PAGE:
shows, walking town meetings, online comment opportunities, small group interviews,
citizen surveys, advisory committees, and other approaches.
Much of the focus of local government communications programs is appropriately
on keeping citizens informed and consulting with citizens about important issues
and needs. Local governments that encourage citizens to become directly involved
in community improvements and in setting community direction will reap further
rewards. Some jurisdictions are creating programs that encourage shared responsibility
for community problem solving and improvement. In addition to harnessing the
energy and ideas of citizen groups toward addressing community needs, such programs
ideally provide citizens with a sense of ownership in the community. Neighborhood
programs and volunteer opportunities are examples of programs that directly
involve citizens in community improvement.
A citizen should be viewed as a partner in government rather than a mere customer.
Some types of programs may be better served by the "barn-raising" approach where
citizens join together to accomplish what they cannot accomplish alone. In this
model, they share responsibility for shaping programs that best meet their needs,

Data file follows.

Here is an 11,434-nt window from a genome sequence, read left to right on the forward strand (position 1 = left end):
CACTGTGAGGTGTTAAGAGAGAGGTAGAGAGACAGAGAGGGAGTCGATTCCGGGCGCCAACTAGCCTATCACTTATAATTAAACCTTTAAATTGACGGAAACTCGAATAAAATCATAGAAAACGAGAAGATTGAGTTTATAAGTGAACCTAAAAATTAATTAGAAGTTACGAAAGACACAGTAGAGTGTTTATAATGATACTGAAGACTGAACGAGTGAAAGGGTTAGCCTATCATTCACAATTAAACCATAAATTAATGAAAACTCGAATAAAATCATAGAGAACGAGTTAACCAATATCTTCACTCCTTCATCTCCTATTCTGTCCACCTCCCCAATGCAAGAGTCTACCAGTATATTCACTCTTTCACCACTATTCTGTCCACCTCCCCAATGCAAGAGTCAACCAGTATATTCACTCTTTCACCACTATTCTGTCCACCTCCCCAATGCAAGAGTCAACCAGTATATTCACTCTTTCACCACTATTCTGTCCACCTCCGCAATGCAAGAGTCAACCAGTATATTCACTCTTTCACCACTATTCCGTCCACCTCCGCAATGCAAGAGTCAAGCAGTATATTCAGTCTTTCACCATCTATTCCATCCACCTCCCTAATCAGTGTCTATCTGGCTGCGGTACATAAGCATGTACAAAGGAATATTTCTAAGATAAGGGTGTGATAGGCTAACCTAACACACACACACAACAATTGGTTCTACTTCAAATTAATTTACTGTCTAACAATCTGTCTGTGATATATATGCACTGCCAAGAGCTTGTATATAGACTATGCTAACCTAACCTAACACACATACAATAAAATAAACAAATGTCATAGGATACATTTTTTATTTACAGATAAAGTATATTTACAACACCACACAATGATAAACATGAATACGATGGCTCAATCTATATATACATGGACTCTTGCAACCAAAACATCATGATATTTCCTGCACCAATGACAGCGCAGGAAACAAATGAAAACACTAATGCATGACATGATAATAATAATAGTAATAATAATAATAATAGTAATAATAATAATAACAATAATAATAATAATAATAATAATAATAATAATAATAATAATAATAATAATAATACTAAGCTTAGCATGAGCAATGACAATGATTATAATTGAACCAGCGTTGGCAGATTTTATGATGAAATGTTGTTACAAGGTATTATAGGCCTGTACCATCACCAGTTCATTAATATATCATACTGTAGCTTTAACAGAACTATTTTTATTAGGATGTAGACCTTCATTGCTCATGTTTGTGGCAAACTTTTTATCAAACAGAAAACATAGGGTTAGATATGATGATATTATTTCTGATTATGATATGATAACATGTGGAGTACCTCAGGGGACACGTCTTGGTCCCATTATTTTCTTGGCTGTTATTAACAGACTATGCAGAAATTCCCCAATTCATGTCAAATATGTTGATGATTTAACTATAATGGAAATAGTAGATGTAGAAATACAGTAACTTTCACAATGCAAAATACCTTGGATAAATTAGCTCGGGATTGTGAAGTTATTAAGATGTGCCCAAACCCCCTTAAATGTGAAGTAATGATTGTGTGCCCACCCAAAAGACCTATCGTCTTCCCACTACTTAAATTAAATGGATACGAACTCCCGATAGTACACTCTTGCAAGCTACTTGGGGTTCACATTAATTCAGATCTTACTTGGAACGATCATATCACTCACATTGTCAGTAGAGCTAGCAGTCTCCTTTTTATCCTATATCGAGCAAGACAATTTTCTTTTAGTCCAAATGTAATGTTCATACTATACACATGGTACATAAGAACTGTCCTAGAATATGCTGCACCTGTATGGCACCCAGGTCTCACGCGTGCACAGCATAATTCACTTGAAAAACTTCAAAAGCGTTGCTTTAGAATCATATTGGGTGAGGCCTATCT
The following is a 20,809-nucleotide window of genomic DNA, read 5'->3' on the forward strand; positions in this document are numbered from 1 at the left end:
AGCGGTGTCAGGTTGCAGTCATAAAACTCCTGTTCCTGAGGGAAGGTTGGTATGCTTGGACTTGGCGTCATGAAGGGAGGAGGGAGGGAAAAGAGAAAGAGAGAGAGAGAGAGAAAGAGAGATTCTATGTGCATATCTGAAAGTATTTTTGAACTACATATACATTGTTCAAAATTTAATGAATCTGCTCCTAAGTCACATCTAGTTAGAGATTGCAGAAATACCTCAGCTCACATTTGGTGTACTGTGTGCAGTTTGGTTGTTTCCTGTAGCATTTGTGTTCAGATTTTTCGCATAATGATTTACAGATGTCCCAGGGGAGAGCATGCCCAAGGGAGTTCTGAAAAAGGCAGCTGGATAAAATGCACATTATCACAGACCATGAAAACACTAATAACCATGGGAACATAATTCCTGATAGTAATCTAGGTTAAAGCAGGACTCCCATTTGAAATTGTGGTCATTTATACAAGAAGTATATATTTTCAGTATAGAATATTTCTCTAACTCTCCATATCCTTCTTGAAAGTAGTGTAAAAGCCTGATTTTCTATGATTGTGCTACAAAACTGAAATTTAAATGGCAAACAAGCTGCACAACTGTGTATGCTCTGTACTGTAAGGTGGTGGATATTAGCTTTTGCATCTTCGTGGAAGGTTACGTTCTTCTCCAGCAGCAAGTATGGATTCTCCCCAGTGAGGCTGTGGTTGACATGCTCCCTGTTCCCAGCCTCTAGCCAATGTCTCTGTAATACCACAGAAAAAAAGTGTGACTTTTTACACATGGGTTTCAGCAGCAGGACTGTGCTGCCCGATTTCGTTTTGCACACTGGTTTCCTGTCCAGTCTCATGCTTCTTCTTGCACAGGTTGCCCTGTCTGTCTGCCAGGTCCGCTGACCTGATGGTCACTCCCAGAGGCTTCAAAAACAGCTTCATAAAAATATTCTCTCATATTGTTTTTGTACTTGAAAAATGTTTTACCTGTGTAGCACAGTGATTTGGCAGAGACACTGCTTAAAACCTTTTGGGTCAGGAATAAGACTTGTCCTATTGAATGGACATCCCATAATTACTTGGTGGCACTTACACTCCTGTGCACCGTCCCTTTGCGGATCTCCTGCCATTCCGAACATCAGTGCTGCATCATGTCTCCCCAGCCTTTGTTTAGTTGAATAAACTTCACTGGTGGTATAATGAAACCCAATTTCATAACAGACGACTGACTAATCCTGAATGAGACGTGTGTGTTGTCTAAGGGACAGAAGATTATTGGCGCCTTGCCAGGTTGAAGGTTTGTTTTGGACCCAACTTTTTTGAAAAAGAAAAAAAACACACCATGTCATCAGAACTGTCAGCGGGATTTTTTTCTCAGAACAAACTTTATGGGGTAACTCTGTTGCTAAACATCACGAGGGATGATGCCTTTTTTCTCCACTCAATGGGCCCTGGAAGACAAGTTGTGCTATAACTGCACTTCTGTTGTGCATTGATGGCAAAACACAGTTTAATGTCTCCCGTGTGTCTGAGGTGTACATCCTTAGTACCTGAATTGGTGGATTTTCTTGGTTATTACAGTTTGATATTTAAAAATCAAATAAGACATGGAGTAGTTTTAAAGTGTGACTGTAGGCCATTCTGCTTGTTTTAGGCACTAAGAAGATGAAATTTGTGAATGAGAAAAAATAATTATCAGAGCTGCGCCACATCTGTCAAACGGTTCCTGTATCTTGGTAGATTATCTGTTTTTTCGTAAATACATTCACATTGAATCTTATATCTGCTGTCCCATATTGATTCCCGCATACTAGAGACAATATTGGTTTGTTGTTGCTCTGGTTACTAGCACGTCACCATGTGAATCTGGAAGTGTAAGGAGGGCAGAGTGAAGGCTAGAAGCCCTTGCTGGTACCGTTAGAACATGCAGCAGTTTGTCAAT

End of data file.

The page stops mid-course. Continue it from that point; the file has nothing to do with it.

balanced with the needs of the community as a whole. Citizen involvement is
essential for tasks such as developing a vision for the community's future,
choosing strategies for community development, meeting housing and transportation
needs, and participating in making communities safe.
Since 1994, Lacey has conducted a highly successful Work Involvement Now (WIN)
program. The program recruits youth groups, including scout troops, softball
teams, 4-H clubs, school clubs, and others, to tackle community improvement
projects. In addition to completing desired community improvements, the program
cultivates a sense of civic responsibility and community pride among the participating
youth. Communities have used visioning, neighborhood matching grants, and a
variety of volunteer programs to engage citizens in community improvement and
setting community direction.
Communicating about Government Spending
Tax and budget issues are often the focal points for citizen anger with government.
Various polls and initiative actions indicate that citizen anger over taxes